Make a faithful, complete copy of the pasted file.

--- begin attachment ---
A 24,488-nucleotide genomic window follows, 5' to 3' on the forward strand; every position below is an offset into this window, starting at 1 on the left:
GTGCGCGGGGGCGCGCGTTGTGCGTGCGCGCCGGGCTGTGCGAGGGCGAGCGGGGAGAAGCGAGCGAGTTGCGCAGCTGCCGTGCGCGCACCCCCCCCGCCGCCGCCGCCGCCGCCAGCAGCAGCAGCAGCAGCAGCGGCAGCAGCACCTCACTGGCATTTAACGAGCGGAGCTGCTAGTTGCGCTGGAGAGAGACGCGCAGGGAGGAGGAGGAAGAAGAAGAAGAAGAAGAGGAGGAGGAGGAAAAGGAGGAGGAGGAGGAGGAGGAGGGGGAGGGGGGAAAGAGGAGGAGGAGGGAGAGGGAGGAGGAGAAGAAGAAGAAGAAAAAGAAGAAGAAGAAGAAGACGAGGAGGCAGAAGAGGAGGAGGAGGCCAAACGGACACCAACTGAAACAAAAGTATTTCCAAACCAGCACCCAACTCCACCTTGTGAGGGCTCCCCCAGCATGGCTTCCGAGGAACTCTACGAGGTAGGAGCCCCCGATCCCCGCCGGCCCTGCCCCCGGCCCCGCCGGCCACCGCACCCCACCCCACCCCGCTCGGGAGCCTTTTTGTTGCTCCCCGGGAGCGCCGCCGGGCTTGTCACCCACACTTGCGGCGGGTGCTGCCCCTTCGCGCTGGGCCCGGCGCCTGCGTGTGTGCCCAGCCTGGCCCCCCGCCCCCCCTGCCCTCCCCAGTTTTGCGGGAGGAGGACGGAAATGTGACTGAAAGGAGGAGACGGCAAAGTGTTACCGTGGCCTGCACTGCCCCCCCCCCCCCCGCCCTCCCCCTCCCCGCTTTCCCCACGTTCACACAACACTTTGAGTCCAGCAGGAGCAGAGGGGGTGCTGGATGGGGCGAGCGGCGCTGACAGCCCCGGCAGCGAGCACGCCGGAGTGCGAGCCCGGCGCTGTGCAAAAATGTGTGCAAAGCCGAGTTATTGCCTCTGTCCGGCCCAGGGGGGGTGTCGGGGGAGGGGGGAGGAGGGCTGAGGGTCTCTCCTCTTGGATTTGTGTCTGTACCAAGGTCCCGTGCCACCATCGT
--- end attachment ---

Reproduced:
A 24,488-nucleotide genomic window follows, 5' to 3' on the forward strand; every position below is an offset into this window, starting at 1 on the left:
GTGCGCGGGGGCGCGCGTTGTGCGTGCGCGCCGGGCTGTGCGAGGGCGAGCGGGGAGAAGCGAGCGAGTTGCGCAGCTGCCGTGCGCGCACCCCCCCCGCCGCCGCCGCCGCCGCCAGCAGCAGCAGCAGCAGCAGCGGCAGCAGCACCTCACTGGCATTTAACGAGCGGAGCTGCTAGTTGCGCTGGAGAGAGACGCGCAGGGAGGAGGAGGAAGAAGAAGAAGAAGAAGAGGAGGAGGAGGAAAAGGAGGAGGAGGAGGAGGAGGAGGGGGAGGGGGGAAAGAGGAGGAGGAGGGAGAGGGAGGAGGAGAAGAAGAAGAAGAAAAAGAAGAAGAAGAAGAAGACGAGGAGGCAGAAGAGGAGGAGGAGGCCAAACGGACACCAACTGAAACAAAAGTATTTCCAAACCAGCACCCAACTCCACCTTGTGAGGGCTCCCCCAGCATGGCTTCCGAGGAACTCTACGAGGTAGGAGCCCCCGATCCCCGCCGGCCCTGCCCCCGGCCCCGCCGGCCACCGCACCCCACCCCACCCCGCTCGGGAGCCTTTTTGTTGCTCCCCGGGAGCGCCGCCGGGCTTGTCACCCACACTTGCGGCGGGTGCTGCCCCTTCGCGCTGGGCCCGGCGCCTGCGTGTGTGCCCAGCCTGGCCCCCCGCCCCCCCTGCCCTCCCCAGTTTTGCGGGAGGAGGACGGAAATGTGACTGAAAGGAGGAGACGGCAAAGTGTTACCGTGGCCTGCACTGCCCCCCCCCCCCCCGCCCTCCCCCTCCCCGCTTTCCCCACGTTCACACAACACTTTGAGTCCAGCAGGAGCAGAGGGGGTGCTGGATGGGGCGAGCGGCGCTGACAGCCCCGGCAGCGAGCACGCCGGAGTGCGAGCCCGGCGCTGTGCAAAAATGTGTGCAAAGCCGAGTTATTGCCTCTGTCCGGCCCAGGGGGGGTGTCGGGGGAGGGGGGAGGAGGGCTGAGGGTCTCTCCTCTTGGATTTGTGTCTGTACCAAGGTCCCGTGCCACCATCGT